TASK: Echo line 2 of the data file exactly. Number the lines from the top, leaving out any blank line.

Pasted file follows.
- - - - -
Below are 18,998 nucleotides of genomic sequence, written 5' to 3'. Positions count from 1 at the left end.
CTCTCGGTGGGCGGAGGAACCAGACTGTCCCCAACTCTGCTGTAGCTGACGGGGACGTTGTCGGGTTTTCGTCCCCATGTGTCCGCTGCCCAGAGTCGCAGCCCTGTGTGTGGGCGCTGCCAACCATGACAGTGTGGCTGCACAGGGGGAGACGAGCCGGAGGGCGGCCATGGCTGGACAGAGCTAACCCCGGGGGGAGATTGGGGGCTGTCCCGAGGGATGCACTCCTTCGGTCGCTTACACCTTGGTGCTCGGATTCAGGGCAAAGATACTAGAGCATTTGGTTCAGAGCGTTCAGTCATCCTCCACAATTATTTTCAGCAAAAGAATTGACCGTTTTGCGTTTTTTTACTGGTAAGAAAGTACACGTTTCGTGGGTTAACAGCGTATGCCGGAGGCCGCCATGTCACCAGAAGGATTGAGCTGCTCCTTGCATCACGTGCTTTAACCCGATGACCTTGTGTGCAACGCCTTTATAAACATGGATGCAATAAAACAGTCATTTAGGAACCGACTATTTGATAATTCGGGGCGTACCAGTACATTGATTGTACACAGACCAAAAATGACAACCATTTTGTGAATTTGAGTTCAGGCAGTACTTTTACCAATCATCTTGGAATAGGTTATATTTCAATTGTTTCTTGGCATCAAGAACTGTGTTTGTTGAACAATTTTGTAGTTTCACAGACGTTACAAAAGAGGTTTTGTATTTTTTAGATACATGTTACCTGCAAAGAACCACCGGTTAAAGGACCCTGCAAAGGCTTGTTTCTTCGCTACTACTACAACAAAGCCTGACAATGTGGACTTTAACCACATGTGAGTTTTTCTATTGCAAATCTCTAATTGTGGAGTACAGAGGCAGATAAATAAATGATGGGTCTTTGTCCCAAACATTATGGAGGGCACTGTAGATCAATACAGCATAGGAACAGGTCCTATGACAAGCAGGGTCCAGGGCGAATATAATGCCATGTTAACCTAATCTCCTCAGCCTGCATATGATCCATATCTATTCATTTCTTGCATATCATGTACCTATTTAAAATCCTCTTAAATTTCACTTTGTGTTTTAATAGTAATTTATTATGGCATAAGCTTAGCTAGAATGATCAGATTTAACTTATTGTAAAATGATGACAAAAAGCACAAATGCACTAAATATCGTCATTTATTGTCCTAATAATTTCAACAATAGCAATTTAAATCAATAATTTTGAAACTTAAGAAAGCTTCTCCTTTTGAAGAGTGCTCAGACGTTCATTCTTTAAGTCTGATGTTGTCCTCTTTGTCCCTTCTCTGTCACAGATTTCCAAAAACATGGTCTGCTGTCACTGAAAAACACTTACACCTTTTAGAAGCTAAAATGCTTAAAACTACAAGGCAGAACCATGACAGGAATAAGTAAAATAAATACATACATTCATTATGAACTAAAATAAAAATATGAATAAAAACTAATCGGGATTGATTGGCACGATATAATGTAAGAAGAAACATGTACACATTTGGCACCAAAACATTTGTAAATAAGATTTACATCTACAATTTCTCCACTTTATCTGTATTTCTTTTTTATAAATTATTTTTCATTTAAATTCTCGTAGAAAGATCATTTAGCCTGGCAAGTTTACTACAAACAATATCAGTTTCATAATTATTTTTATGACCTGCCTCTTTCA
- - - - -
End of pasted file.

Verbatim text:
CTCTCGGTGGGCGGAGGAACCAGACTGTCCCCAACTCTGCTGTAGCTGACGGGGACGTTGTCGGGTTTTCGTCCCCATGTGTCCGCTGCCCAGAGTCGCAGCCCTGTGTGTGGGCGCTGCCAACCATGACAGTGTGGCTGCACAGGGGGAGACGAGCCGGAGGGCGGCCATGGCTGGACAGAGCTAACCCCGGGGGGAGATTGGGGGCTGTCCCGAGGGATGCACTCCTTCGGTCGCTTACACCTTGGTGCTCGGATTCAGGGCAAAGATACTAGAGCATTTGGTTCAGAGCGTTCAGTCATCCTCCACAATTATTTTCAGCAAAAGAATTGACCGTTTTGCGTTTTTTTACTGGTAAGAAAGTACACGTTTCGTGGGTTAACAGCGTATGCCGGAGGCCGCCATGTCACCAGAAGGATTGAGCTGCTCCTTGCATCACGTGCTTTAACCCGATGACCTTGTGTGCAACGCCTTTATAAACATGGATGCAATAAAACAGTCATTTAGGAACCGACTATTTGATAATTCGGGGCGTACCAGTACATTGATTGTACACAGACCAAAAATGACAACCATTTTGTGAATTTGAGTTCAGGCAGTACTTTTACCAATCATCTTGGAATAGGTTATATTTCAATTGTTTCTTGGCATCAAGAACTGTGTTTGTTGAACAATTTTGTAGTTTCACAGACGTTACAAAAGAGGTTTTGTATTTTTTAGATACATGTTACCTGCAAAGAACCACCGGTTAAAGGACCCTGCAAAGGCTTGTTTCTTCGCTACTACTACAACAAAGCCTGACAATGTGGACTTTAACCACATGTGAGTTTTTCTATTGCAAATCTCTAATTGTGGAGTACAGAGGCAGATAAATAAATGATGGGTCTTTGTCCCAAACATTATGGAGGGCACTGTAGATCAATACAGCATAGGAACAGGTCCTATGACAAGCAGGGTCCAGGGCGAATATAATGCCATGTTAACCTAATCTCCTCAGCCTGCATATGATCCATATCTATTCATTTCTTGCATATCATGTACCTATTTAAAATCCTCTTAAATTTCACTTTGTGTTTTAATAGTAATTTATTATGGCATAAGCTTAGCTAGAATGATCAGATTTAACTTATTGTAAAATGATGACAAAAAGCACAAATGCACTAAATATCGTCATTTATTGTCCTAATAATTTCAACAATAGCAATTTAAATCAATAATTTTGAAACTTAAGAAAGCTTCTCCTTTTGAAGAGTGCTCAGACGTTCATTCTTTAAGTCTGATGTTGTCCTCTTTGTCCCTTCTCTGTCACAGATTTCCAAAAACATGGTCTGCTGTCACTGAAAAACACTTACACCTTTTAGAAGCTAAAATGCTTAAAACTACAAGGCAGAACCATGACAGGAATAAGTAAAATAAATACATACATTCATTATGAACTAAAATAAAAATATGAATAAAAACTAATCGGGATTGATTGGCACGATATAATGTAAGAAGAAACATGTACACATTTGGCACCAAAACATTTGTAAATAAGATTTACATCTACAATTTCTCCACTTTATCTGTATTTCTTTTTTATAAATTATTTTTCATTTAAATTCTCGTAGAAAGATCATTTAGCCTGGCAAGTTTACTACAAACAATATCAGTTTCATAATTATTTTTATGACCTGCCTCTTTCA